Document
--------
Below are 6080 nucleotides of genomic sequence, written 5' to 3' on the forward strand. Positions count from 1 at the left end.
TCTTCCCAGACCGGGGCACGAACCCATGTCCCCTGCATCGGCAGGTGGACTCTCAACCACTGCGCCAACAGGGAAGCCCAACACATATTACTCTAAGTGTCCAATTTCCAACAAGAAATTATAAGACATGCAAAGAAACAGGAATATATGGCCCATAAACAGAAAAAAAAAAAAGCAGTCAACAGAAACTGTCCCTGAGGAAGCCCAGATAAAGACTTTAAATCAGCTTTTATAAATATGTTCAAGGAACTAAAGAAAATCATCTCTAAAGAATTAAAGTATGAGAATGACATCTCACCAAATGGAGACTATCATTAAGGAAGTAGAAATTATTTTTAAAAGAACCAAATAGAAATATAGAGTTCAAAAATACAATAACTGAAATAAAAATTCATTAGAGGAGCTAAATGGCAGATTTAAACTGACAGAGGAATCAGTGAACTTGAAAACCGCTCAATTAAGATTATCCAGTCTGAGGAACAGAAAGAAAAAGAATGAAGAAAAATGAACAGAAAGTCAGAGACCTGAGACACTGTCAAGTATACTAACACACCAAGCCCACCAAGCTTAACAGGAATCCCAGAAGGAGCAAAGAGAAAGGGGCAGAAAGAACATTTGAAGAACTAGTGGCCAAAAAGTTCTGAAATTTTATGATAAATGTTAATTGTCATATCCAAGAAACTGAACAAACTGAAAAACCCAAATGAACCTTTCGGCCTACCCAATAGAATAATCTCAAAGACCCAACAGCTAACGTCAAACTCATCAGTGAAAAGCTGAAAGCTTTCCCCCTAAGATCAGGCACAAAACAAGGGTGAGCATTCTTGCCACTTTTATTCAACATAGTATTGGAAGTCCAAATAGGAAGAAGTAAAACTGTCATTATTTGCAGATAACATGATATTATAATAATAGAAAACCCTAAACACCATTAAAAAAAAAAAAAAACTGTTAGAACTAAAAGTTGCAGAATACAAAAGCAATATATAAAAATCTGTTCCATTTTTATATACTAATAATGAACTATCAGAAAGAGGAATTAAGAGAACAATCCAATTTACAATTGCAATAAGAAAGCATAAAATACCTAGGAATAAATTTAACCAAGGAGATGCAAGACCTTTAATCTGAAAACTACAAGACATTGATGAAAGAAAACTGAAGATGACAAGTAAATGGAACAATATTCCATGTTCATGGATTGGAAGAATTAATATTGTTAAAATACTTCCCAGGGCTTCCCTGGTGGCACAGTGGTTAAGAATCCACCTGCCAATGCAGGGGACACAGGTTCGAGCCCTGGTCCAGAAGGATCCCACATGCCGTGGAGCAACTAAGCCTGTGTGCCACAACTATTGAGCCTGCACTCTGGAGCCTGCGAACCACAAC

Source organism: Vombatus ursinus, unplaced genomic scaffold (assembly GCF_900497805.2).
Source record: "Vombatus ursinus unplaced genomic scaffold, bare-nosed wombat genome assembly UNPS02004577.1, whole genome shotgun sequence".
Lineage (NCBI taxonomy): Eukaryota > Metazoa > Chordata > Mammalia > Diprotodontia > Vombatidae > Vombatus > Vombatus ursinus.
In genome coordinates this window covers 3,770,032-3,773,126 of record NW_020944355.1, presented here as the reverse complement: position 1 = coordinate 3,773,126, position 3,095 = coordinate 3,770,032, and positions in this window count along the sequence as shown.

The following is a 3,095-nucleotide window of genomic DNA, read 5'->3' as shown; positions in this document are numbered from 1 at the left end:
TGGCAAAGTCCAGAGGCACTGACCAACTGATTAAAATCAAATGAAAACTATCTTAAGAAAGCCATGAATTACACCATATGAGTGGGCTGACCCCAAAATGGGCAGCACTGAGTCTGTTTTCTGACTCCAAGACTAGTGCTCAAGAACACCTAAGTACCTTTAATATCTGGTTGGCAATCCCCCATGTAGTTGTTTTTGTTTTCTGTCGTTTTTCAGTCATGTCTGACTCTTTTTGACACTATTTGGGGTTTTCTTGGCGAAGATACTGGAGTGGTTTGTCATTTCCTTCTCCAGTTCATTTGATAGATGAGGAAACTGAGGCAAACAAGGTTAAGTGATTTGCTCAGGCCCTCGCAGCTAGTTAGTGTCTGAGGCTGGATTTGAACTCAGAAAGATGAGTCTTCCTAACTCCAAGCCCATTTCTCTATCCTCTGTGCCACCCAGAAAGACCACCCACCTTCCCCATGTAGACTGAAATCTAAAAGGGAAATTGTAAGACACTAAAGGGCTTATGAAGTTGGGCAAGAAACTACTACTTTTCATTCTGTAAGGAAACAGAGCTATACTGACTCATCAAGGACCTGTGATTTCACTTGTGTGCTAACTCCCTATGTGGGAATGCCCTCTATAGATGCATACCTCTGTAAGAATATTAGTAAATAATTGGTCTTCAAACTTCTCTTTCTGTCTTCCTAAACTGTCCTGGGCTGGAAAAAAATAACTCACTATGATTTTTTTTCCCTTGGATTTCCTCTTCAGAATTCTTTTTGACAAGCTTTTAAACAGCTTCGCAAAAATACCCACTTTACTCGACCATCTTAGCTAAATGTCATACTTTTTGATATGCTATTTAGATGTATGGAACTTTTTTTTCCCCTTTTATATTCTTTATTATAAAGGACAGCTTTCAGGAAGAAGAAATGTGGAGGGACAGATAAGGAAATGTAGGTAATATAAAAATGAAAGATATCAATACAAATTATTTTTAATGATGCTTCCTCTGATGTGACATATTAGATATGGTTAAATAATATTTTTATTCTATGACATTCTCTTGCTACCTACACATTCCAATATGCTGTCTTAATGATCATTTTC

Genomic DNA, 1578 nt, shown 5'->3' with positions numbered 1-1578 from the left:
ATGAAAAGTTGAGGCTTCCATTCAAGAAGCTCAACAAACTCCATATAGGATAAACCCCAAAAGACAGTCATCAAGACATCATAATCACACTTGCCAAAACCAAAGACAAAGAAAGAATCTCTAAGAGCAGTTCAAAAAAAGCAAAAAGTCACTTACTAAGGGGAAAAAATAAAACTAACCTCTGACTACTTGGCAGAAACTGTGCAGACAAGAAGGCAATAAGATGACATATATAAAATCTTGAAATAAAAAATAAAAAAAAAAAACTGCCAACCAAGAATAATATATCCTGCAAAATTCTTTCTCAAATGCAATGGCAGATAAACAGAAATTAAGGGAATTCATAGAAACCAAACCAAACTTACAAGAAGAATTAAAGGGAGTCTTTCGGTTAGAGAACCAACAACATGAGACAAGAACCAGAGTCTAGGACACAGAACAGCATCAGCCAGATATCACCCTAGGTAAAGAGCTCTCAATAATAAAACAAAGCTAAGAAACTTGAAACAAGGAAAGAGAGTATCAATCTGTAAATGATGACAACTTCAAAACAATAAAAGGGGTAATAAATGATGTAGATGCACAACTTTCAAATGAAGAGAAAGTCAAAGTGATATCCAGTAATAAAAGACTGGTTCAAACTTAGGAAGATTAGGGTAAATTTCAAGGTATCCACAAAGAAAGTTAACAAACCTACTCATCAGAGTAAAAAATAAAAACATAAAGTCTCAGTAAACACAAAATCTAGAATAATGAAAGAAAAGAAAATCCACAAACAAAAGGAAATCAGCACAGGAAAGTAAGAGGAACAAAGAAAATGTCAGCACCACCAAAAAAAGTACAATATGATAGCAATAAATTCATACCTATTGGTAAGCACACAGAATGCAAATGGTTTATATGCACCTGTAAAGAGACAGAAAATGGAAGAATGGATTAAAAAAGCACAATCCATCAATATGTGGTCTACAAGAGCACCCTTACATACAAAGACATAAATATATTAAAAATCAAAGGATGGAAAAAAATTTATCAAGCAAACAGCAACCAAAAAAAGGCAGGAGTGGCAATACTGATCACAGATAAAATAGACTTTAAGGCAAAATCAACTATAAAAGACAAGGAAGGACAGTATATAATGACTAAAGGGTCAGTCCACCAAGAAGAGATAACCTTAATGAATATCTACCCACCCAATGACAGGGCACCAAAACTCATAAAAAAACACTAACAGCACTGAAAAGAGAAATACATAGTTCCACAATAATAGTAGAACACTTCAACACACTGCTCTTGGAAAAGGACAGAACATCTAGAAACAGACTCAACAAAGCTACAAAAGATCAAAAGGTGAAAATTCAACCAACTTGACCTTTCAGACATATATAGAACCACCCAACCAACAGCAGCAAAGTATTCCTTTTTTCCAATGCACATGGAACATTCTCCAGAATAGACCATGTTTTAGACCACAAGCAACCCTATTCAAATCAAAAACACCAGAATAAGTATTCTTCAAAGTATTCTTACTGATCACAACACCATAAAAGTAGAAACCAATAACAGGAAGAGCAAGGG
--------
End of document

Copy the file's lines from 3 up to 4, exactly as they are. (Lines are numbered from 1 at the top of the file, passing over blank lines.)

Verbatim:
Source organism: Vombatus ursinus, unplaced genomic scaffold (assembly GCF_900497805.2).
Source record: "Vombatus ursinus unplaced genomic scaffold, bare-nosed wombat genome assembly UNPS02004577.1, whole genome shotgun sequence".